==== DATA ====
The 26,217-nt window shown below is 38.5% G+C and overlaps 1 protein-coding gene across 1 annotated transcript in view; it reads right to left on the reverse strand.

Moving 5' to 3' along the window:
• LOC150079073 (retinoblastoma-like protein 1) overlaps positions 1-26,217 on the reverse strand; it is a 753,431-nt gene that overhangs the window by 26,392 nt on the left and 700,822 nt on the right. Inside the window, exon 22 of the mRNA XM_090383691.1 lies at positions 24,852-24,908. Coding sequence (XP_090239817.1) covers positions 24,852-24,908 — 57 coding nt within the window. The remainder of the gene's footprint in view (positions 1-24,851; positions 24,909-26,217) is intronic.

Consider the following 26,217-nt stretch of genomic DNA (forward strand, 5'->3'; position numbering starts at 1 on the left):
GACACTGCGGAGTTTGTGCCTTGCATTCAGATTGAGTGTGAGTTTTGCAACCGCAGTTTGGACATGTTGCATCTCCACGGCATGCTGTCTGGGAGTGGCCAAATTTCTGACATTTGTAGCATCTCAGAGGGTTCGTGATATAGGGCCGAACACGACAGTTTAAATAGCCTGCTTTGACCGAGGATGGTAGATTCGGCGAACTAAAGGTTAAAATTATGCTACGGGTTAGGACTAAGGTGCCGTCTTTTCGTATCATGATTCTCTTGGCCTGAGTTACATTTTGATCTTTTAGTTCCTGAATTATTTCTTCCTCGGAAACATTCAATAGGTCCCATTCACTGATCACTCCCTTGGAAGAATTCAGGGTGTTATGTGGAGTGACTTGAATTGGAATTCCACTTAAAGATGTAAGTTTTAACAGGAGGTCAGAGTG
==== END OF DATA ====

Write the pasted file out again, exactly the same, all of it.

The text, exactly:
The 26,217-nt window shown below is 38.5% G+C and overlaps 1 protein-coding gene across 1 annotated transcript in view; it reads right to left on the reverse strand.

Moving 5' to 3' along the window:
• LOC150079073 (retinoblastoma-like protein 1) overlaps positions 1-26,217 on the reverse strand; it is a 753,431-nt gene that overhangs the window by 26,392 nt on the left and 700,822 nt on the right. Inside the window, exon 22 of the mRNA XM_090383691.1 lies at positions 24,852-24,908. Coding sequence (XP_090239817.1) covers positions 24,852-24,908 — 57 coding nt within the window. The remainder of the gene's footprint in view (positions 1-24,851; positions 24,909-26,217) is intronic.

Consider the following 26,217-nt stretch of genomic DNA (forward strand, 5'->3'; position numbering starts at 1 on the left):
GACACTGCGGAGTTTGTGCCTTGCATTCAGATTGAGTGTGAGTTTTGCAACCGCAGTTTGGACATGTTGCATCTCCACGGCATGCTGTCTGGGAGTGGCCAAATTTCTGACATTTGTAGCATCTCAGAGGGTTCGTGATATAGGGCCGAACACGACAGTTTAAATAGCCTGCTTTGACCGAGGATGGTAGATTCGGCGAACTAAAGGTTAAAATTATGCTACGGGTTAGGACTAAGGTGCCGTCTTTTCGTATCATGATTCTCTTGGCCTGAGTTACATTTTGATCTTTTAGTTCCTGAATTATTTCTTCCTCGGAAACATTCAATAGGTCCCATTCACTGATCACTCCCTTGGAAGAATTCAGGGTGTTATGTGGAGTGACTTGAATTGGAATTCCACTTAAAGATGTAAGTTTTAACAGGAGGTCAGAGTG